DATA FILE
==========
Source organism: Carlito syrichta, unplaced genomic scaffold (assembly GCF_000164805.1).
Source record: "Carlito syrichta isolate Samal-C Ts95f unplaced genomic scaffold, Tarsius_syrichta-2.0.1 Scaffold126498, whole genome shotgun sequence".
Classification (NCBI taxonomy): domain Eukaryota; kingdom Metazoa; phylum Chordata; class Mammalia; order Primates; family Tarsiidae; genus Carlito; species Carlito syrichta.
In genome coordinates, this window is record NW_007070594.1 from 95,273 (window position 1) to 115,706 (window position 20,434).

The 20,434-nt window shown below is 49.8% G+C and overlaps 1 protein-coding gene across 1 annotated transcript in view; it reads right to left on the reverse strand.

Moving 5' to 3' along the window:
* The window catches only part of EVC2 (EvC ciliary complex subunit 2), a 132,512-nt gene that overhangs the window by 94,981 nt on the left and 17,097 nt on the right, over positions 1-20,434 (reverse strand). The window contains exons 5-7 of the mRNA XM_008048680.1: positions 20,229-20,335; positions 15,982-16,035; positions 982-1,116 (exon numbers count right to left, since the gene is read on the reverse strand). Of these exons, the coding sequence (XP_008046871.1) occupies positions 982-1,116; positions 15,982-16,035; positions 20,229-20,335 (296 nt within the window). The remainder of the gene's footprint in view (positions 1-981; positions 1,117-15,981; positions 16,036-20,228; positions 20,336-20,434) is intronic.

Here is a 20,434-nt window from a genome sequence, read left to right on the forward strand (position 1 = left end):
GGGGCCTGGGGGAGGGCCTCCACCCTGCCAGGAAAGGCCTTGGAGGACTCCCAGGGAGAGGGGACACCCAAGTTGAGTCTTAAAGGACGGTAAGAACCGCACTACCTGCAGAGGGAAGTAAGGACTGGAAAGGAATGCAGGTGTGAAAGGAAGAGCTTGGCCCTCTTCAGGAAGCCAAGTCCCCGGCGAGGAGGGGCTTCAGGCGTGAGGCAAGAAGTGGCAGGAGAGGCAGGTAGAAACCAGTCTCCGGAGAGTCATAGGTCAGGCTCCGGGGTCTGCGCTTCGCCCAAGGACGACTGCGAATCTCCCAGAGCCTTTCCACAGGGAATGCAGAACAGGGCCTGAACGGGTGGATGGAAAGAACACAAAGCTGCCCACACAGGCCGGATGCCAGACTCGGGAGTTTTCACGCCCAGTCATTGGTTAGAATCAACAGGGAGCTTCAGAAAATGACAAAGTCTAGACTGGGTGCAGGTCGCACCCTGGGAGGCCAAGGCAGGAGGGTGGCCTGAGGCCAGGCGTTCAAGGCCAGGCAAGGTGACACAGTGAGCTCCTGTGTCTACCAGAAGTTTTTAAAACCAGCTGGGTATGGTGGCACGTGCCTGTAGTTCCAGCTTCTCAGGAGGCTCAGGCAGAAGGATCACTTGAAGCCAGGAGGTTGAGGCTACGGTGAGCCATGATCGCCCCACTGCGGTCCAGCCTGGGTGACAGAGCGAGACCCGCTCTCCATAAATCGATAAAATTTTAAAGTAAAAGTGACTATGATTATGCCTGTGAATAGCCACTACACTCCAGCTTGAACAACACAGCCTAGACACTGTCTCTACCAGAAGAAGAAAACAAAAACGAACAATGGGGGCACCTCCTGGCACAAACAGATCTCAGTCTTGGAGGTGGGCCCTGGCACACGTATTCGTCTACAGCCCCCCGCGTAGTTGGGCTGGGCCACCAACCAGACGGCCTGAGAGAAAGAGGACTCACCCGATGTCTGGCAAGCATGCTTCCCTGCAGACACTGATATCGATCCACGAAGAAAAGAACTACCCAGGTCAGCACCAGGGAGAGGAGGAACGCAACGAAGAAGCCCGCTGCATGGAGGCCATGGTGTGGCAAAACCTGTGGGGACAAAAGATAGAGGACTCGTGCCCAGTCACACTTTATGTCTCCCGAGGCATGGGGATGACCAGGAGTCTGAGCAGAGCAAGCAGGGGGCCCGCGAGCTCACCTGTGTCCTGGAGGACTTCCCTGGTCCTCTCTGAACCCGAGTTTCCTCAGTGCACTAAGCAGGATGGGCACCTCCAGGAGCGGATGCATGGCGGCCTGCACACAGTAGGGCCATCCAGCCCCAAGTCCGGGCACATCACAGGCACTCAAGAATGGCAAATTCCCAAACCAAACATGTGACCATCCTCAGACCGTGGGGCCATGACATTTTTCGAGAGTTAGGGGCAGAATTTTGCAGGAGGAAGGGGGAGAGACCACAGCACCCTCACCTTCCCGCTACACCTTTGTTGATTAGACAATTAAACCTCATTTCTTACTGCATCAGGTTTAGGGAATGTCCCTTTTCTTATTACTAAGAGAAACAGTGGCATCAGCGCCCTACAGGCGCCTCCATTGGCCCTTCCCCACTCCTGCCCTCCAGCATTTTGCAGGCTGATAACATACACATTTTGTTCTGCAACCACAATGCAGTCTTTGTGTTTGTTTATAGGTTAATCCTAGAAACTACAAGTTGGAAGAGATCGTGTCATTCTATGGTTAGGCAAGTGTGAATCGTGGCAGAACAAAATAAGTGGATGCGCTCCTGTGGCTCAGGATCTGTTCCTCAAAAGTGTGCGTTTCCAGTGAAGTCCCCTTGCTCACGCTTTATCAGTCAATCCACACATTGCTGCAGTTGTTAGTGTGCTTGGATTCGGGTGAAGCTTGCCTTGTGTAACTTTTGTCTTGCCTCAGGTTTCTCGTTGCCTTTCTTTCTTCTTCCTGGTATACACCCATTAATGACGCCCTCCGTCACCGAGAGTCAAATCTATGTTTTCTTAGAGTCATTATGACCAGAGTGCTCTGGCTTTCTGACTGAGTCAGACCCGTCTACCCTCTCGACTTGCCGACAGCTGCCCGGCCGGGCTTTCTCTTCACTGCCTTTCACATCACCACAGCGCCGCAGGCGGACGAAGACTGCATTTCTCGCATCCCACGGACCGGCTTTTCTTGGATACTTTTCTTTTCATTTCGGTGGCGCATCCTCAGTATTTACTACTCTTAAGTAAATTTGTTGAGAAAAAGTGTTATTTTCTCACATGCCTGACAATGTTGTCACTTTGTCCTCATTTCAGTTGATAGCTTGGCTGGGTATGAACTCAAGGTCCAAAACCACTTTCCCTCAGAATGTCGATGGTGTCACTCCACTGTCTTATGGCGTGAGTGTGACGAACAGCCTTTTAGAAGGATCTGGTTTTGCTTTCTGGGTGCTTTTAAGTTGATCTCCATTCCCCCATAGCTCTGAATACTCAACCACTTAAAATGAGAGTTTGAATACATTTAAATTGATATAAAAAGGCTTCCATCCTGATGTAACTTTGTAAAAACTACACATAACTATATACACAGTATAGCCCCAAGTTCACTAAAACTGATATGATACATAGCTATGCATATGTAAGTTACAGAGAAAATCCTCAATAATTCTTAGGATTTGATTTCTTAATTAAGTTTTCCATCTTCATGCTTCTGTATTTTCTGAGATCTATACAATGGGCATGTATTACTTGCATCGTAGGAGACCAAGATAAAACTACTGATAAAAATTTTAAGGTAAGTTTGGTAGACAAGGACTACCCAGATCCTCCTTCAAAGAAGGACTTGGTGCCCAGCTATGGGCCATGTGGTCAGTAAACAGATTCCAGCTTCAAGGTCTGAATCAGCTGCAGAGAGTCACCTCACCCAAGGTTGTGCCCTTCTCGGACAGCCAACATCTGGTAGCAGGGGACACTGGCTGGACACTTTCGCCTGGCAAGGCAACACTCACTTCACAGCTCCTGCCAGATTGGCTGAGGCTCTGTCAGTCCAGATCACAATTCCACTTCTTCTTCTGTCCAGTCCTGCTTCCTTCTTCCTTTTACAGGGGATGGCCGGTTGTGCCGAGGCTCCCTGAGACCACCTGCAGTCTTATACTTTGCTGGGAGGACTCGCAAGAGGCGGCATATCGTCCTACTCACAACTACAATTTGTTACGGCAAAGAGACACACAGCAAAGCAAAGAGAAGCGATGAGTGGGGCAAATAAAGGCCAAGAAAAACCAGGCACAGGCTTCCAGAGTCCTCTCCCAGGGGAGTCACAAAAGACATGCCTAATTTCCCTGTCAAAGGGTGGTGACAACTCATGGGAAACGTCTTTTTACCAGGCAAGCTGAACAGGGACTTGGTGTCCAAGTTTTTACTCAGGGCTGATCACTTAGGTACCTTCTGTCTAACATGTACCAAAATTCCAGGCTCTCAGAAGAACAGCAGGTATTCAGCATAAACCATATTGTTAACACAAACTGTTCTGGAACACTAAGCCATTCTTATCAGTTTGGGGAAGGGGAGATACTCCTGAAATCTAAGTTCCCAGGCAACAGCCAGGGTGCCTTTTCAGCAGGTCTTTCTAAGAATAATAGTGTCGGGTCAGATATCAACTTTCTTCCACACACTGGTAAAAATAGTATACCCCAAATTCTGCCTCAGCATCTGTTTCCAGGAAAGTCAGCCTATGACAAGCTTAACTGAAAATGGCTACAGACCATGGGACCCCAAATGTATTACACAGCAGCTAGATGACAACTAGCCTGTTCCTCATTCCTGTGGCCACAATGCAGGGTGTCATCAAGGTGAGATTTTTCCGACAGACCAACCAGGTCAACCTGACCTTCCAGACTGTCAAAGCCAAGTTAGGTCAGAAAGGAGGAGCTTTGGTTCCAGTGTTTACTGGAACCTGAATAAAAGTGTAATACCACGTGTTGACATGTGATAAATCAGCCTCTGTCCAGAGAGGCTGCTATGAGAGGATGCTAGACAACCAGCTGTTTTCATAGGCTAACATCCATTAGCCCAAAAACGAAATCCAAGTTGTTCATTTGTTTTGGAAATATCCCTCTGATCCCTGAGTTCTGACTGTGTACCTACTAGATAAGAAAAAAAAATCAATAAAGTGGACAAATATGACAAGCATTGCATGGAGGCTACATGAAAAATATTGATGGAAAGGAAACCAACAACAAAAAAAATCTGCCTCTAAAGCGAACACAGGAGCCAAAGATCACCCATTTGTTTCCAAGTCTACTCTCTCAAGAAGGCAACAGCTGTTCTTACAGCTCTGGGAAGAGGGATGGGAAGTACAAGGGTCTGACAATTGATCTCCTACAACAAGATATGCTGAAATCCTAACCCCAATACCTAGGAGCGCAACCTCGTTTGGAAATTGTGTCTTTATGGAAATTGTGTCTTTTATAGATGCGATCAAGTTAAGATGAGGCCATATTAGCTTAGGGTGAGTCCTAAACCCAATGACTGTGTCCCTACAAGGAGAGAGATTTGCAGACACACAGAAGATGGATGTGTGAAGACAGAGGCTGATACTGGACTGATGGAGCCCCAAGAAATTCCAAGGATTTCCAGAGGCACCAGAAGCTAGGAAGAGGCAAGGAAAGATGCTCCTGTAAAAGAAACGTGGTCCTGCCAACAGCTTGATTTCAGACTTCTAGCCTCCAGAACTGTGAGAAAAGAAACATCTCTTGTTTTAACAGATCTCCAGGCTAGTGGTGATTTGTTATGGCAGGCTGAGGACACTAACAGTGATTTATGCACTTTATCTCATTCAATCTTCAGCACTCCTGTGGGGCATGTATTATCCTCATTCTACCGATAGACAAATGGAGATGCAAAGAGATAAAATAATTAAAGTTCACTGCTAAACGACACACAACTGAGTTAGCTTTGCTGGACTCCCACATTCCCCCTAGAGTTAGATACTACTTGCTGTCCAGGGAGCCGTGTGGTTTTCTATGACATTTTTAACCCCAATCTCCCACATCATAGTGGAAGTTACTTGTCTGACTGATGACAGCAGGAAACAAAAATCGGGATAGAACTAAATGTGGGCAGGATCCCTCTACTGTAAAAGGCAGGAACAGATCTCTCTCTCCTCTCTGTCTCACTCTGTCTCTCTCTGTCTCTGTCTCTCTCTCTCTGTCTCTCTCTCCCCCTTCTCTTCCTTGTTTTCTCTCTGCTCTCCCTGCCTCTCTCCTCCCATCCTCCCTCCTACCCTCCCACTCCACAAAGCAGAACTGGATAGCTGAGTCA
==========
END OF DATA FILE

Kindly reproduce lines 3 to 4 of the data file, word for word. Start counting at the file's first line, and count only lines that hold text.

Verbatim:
Classification (NCBI taxonomy): domain Eukaryota; kingdom Metazoa; phylum Chordata; class Mammalia; order Primates; family Tarsiidae; genus Carlito; species Carlito syrichta.
In genome coordinates, this window is record NW_007070594.1 from 95,273 (window position 1) to 115,706 (window position 20,434).